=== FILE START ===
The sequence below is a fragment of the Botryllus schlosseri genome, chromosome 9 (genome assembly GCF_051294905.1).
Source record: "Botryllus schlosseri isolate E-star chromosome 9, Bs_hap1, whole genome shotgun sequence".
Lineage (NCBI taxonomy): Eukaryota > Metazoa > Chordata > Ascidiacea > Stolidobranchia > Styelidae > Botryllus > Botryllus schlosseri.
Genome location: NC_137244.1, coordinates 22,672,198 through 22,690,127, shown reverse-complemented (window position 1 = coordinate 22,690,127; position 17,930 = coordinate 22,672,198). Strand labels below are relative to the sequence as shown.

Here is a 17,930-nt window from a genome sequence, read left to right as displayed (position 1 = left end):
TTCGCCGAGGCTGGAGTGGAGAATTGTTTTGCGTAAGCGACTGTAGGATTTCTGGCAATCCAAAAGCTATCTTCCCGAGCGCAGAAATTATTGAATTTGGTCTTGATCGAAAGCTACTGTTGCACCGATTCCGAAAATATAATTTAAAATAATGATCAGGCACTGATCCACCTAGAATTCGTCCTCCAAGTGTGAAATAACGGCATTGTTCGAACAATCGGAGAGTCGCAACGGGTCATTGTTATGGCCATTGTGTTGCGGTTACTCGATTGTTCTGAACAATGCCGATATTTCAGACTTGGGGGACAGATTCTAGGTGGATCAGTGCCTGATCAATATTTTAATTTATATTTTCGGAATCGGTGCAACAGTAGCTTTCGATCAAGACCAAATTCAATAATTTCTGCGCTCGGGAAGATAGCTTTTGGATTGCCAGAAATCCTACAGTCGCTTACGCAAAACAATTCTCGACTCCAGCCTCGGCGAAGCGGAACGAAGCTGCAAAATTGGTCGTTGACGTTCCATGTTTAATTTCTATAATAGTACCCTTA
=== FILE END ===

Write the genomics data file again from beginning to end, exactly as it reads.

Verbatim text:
The sequence below is a fragment of the Botryllus schlosseri genome, chromosome 9 (genome assembly GCF_051294905.1).
Source record: "Botryllus schlosseri isolate E-star chromosome 9, Bs_hap1, whole genome shotgun sequence".
Lineage (NCBI taxonomy): Eukaryota > Metazoa > Chordata > Ascidiacea > Stolidobranchia > Styelidae > Botryllus > Botryllus schlosseri.
Genome location: NC_137244.1, coordinates 22,672,198 through 22,690,127, shown reverse-complemented (window position 1 = coordinate 22,690,127; position 17,930 = coordinate 22,672,198). Strand labels below are relative to the sequence as shown.

Here is a 17,930-nt window from a genome sequence, read left to right as displayed (position 1 = left end):
TTCGCCGAGGCTGGAGTGGAGAATTGTTTTGCGTAAGCGACTGTAGGATTTCTGGCAATCCAAAAGCTATCTTCCCGAGCGCAGAAATTATTGAATTTGGTCTTGATCGAAAGCTACTGTTGCACCGATTCCGAAAATATAATTTAAAATAATGATCAGGCACTGATCCACCTAGAATTCGTCCTCCAAGTGTGAAATAACGGCATTGTTCGAACAATCGGAGAGTCGCAACGGGTCATTGTTATGGCCATTGTGTTGCGGTTACTCGATTGTTCTGAACAATGCCGATATTTCAGACTTGGGGGACAGATTCTAGGTGGATCAGTGCCTGATCAATATTTTAATTTATATTTTCGGAATCGGTGCAACAGTAGCTTTCGATCAAGACCAAATTCAATAATTTCTGCGCTCGGGAAGATAGCTTTTGGATTGCCAGAAATCCTACAGTCGCTTACGCAAAACAATTCTCGACTCCAGCCTCGGCGAAGCGGAACGAAGCTGCAAAATTGGTCGTTGACGTTCCATGTTTAATTTCTATAATAGTACCCTTA